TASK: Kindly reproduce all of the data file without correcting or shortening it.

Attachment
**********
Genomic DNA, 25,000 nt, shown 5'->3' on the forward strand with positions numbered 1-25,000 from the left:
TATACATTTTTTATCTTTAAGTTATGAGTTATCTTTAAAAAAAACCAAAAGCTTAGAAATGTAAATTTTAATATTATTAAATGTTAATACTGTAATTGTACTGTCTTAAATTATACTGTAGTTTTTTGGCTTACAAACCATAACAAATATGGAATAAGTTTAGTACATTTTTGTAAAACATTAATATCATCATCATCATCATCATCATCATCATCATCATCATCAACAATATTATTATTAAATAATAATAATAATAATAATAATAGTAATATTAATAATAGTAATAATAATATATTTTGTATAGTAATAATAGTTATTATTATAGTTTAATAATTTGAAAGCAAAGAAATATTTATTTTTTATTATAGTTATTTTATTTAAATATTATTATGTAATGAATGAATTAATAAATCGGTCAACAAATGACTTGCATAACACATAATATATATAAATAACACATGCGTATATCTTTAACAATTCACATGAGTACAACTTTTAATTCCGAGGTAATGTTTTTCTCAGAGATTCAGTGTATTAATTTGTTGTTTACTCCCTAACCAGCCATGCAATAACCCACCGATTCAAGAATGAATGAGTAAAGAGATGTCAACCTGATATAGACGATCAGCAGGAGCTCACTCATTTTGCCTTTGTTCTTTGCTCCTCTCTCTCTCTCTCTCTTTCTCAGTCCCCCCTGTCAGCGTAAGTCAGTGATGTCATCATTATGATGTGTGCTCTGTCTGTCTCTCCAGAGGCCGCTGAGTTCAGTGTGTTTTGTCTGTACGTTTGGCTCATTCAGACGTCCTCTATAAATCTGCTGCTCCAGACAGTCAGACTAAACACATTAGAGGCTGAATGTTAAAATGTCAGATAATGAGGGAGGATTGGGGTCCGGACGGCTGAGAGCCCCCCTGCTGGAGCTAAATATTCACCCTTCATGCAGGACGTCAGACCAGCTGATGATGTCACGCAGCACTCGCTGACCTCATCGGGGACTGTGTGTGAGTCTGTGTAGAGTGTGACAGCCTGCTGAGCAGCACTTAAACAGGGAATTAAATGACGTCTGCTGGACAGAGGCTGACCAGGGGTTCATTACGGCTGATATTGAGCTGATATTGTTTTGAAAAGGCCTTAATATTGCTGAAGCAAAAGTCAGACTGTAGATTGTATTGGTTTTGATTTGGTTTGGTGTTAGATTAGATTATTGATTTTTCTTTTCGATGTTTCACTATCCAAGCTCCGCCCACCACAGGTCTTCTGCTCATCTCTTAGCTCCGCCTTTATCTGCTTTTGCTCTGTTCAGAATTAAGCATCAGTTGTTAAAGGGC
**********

Genomic DNA, 25,000 nt, shown 5'->3' on the forward strand with positions numbered 1-25,000 from the left:
TATACATTTTTTATCTTTAAGTTATGAGTTATCTTTAAAAAAAACCAAAAGCTTAGAAATGTAAATTTTAATATTATTAAATGTTAATACTGTAATTGTACTGTCTTAAATTATACTGTAGTTTTTTGGCTTACAAACCATAACAAATATGGAATAAGTTTAGTACATTTTTGTAAAACATTAATATCATCATCATCATCATCATCATCATCATCATCATCATCAACAATATTATTATTAAATAATAATAATAATAATAATAATAGTAATATTAATAATAGTAATAATAATATATTTTGTATAGTAATAATAGTTATTATTATAGTTTAATAATTTGAAAGCAAAGAAATATTTATTTTTTATTATAGTTATTTTATTTAAATATTATTATGTAATGAATGAATTAATAAATCGGTCAACAAATGACTTGCATAACACATAATATATATAAATAACACATGCGTATATCTTTAACAATTCACATGAGTACAACTTTTAATTCCGAGGTAATGTTTTTCTCAGAGATTCAGTGTATTAATTTGTTGTTTACTCCCTAACCAGCCATGCAATAACCCACCGATTCAAGAATGAATGAGTAAAGAGATGTCAACCTGATATAGACGATCAGCAGGAGCTCACTCATTTTGCCTTTGTTCTTTGCTCCTCTCTCTCTCTCTCTCTTTCTCAGTCCCCCCTGTCAGCGTAAGTCAGTGATGTCATCATTATGATGTGTGCTCTGTCTGTCTCTCCAGAGGCCGCTGAGTTCAGTGTGTTTTGTCTGTACGTTTGGCTCATTCAGACGTCCTCTATAAATCTGCTGCTCCAGACAGTCAGACTAAACACATTAGAGGCTGAATGTTAAAATGTCAGATAATGAGGGAGGATTGGGGTCCGGACGGCTGAGAGCCCCCCTGCTGGAGCTAAATATTCACCCTTCATGCAGGACGTCAGACCAGCTGATGATGTCACGCAGCACTCGCTGACCTCATCGGGGACTGTGTGTGAGTCTGTGTAGAGTGTGACAGCCTGCTGAGCAGCACTTAAACAGGGAATTAAATGACGTCTGCTGGACAGAGGCTGACCAGGGGTTCATTACGGCTGATATTGAGCTGATATTGTTTTGAAAAGGCCTTAATATTGCTGAAGCAAAAGTCAGACTGTAGATTGTATTGGTTTTGATTTGGTTTGGTGTTAGATTAGATTATTGATTTTTCTTTTCGATGTTTCACTATCCAAGCTCCGCCCACCACAGGTCTTCTGCTCATCTCTTAGCTCCGCCTTTATCTGCTTTTGCTCTGTTCAGAATTAAGCATCAGTTGTTAAAGGGC